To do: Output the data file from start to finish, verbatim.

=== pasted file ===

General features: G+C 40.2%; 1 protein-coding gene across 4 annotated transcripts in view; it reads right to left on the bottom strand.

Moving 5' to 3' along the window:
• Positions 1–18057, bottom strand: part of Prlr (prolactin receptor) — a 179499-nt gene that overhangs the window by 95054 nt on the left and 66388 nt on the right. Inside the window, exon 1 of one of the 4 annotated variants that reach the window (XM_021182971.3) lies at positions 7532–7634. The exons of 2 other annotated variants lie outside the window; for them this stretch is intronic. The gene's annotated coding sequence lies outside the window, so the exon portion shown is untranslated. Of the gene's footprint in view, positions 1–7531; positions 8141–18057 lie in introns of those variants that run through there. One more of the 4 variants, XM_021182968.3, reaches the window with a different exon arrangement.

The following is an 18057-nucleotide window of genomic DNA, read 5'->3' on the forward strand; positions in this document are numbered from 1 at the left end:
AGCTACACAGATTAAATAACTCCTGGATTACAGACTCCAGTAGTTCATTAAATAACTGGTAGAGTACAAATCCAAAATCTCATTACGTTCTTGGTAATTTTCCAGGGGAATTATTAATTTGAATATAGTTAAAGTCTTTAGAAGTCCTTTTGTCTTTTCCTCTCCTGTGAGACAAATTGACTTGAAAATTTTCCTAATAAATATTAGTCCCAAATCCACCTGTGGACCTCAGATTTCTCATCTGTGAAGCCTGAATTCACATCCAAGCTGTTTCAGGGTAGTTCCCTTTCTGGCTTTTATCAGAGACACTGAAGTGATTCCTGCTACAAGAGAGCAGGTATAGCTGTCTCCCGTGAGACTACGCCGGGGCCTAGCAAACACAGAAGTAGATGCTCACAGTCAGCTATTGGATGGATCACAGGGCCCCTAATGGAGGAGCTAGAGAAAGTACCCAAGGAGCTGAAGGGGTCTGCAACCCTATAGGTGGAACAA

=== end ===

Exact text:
General features: G+C 40.2%; 1 protein-coding gene across 4 annotated transcripts in view; it reads right to left on the bottom strand.

Moving 5' to 3' along the window:
• Positions 1–18057, bottom strand: part of Prlr (prolactin receptor) — a 179499-nt gene that overhangs the window by 95054 nt on the left and 66388 nt on the right. Inside the window, exon 1 of one of the 4 annotated variants that reach the window (XM_021182971.3) lies at positions 7532–7634. The exons of 2 other annotated variants lie outside the window; for them this stretch is intronic. The gene's annotated coding sequence lies outside the window, so the exon portion shown is untranslated. Of the gene's footprint in view, positions 1–7531; positions 8141–18057 lie in introns of those variants that run through there. One more of the 4 variants, XM_021182968.3, reaches the window with a different exon arrangement.

The following is an 18057-nucleotide window of genomic DNA, read 5'->3' on the forward strand; positions in this document are numbered from 1 at the left end:
AGCTACACAGATTAAATAACTCCTGGATTACAGACTCCAGTAGTTCATTAAATAACTGGTAGAGTACAAATCCAAAATCTCATTACGTTCTTGGTAATTTTCCAGGGGAATTATTAATTTGAATATAGTTAAAGTCTTTAGAAGTCCTTTTGTCTTTTCCTCTCCTGTGAGACAAATTGACTTGAAAATTTTCCTAATAAATATTAGTCCCAAATCCACCTGTGGACCTCAGATTTCTCATCTGTGAAGCCTGAATTCACATCCAAGCTGTTTCAGGGTAGTTCCCTTTCTGGCTTTTATCAGAGACACTGAAGTGATTCCTGCTACAAGAGAGCAGGTATAGCTGTCTCCCGTGAGACTACGCCGGGGCCTAGCAAACACAGAAGTAGATGCTCACAGTCAGCTATTGGATGGATCACAGGGCCCCTAATGGAGGAGCTAGAGAAAGTACCCAAGGAGCTGAAGGGGTCTGCAACCCTATAGGTGGAACAA